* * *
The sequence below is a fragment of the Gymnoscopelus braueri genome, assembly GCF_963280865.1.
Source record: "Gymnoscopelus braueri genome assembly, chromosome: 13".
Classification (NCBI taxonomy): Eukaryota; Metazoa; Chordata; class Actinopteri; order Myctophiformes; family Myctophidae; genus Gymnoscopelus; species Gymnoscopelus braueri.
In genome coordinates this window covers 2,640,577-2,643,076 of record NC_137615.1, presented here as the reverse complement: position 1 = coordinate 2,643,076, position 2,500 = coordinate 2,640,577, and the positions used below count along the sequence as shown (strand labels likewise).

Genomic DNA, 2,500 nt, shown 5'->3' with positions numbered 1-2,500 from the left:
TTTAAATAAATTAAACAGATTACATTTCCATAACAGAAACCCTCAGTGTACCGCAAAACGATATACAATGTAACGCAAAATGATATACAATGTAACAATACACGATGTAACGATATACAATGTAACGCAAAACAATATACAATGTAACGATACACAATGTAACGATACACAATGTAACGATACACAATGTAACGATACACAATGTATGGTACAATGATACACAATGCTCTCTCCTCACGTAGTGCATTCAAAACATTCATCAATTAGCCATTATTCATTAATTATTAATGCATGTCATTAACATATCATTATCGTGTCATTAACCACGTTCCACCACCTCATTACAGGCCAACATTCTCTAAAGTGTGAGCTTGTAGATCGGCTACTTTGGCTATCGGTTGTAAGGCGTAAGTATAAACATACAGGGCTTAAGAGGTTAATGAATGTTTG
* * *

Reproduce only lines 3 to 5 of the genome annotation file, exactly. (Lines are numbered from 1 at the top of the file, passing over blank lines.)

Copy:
Classification (NCBI taxonomy): Eukaryota; Metazoa; Chordata; class Actinopteri; order Myctophiformes; family Myctophidae; genus Gymnoscopelus; species Gymnoscopelus braueri.
In genome coordinates this window covers 2,640,577-2,643,076 of record NC_137615.1, presented here as the reverse complement: position 1 = coordinate 2,643,076, position 2,500 = coordinate 2,640,577, and the positions used below count along the sequence as shown (strand labels likewise).

Genomic DNA, 2,500 nt, shown 5'->3' with positions numbered 1-2,500 from the left: